heart.gif (1031 bytes)Occasionally our supporters suggest that Lifewatch should become a member of the Evangelical Council for Financial Accountability (ECFA). Certainly, nothing would please us more. We have sought membership. However, the ECFA has a minimum annual revenue threshold of $50,000. Over the years, Lifewatch revenue has consistently fallen short of that requirement. For example, the 1999 total revenue was $37,448. (This is no small amount, and the Lifewatch leadership is deeply and profoundly grateful for the Christian generosity and faithfulness demonstrated by our supporters.) Though Lifewatch does not currently qualify for membership in the ECFA, our goal is to conduct this ministry according to the high standards of responsible stewardship set by that organization. Our annual financial statement is available upon request from the Dothan office. (RB)

heart.gif (1031 bytes)Presbyterians Pro-Life is organizing "A Consultation on the Church and Issues at the End of Life." This consultation will develop strategies for the role of the churches in ministering to those at the end of life. Held at Central Presbyterian Church, near Baltimore, MD, the consultation will take place on October 5-7, 2000. It will join theologians and pastors in tackling the issues at hand. If you are a pastor and would like to help represent The United Methodist Church at this consultation, please contact Rev. Paul T. Stallsworth*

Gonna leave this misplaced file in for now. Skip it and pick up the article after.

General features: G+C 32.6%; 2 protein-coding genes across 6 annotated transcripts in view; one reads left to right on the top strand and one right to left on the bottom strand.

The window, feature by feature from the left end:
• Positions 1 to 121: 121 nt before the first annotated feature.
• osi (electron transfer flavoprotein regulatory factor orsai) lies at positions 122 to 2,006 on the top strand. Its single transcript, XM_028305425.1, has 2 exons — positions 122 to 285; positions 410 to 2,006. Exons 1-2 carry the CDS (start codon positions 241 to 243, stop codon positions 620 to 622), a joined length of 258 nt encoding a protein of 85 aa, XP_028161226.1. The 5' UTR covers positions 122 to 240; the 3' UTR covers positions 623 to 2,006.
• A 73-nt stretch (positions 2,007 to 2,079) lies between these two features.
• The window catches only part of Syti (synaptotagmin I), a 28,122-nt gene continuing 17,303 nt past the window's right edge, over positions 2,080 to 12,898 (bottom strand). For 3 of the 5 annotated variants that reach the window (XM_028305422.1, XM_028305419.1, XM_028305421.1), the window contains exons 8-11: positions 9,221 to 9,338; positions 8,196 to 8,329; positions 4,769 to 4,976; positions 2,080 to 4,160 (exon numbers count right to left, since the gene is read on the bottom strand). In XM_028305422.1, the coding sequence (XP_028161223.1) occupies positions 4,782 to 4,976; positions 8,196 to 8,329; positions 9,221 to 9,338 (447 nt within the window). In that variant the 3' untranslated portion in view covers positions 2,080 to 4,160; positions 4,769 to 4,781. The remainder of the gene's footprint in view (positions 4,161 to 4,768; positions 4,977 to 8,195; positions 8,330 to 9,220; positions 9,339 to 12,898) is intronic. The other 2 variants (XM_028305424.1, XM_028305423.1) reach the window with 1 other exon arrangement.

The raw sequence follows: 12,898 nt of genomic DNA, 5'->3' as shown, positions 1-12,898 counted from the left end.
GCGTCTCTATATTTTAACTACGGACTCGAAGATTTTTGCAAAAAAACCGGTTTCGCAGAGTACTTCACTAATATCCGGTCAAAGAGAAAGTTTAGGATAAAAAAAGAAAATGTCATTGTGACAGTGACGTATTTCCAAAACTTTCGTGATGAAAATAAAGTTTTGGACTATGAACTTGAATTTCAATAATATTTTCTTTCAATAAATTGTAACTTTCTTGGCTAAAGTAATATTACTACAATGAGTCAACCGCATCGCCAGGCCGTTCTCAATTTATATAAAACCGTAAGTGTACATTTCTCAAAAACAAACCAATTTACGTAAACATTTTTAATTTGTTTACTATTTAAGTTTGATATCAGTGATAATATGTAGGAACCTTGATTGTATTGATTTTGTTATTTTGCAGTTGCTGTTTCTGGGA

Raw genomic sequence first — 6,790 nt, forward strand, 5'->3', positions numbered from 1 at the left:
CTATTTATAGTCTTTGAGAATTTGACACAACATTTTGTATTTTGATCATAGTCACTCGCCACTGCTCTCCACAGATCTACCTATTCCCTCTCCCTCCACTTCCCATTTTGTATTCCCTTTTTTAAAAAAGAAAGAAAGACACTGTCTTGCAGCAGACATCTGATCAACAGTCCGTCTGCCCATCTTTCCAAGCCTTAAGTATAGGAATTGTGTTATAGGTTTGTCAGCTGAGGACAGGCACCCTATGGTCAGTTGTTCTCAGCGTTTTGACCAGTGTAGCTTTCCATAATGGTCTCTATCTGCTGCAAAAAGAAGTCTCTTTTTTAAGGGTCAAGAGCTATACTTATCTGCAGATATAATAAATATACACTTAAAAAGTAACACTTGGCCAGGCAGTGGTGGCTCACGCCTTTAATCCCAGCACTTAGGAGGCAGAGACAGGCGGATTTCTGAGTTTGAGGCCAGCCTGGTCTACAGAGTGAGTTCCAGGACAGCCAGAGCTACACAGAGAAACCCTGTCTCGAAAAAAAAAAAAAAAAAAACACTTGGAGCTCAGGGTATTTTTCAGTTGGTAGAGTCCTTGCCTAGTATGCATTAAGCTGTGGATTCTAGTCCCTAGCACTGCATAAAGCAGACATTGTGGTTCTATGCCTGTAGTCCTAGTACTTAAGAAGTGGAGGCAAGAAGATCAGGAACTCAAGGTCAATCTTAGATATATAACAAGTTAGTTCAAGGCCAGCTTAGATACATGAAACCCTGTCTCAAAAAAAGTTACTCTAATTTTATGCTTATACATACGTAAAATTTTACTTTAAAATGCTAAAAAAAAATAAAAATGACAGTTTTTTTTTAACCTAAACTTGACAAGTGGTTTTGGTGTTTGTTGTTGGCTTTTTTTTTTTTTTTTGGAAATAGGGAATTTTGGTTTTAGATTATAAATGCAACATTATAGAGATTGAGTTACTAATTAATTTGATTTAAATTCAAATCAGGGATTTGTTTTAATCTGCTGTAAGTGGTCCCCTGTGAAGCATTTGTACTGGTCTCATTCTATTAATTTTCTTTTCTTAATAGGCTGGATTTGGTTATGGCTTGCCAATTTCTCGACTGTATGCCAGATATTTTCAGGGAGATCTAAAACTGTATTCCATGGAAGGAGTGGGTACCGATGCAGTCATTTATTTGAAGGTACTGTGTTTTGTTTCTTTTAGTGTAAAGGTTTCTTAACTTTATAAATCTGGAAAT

Lifewatch Editor
111 Hodges Street
Morehead City, NC 28557

Phone 252-726-2175
* Paul is also President of the TUMAS Board of Directors.

Lifewatch is published by the Taskforce of United Methodists on Abortion and Sexuality, a network of United Methodist clergy, laity, and congregations. It is sent, free of charge, to interested readers. Editor, Rev. Paul T. Stallsworth: P.O. Box 177, Rose Hill NC 28458 (910)289-2449/Administrator, Mrs. Ruth Brown: 512 Florence Street, Dothan AL 36301 (334)794-8543/E-mail: Web site: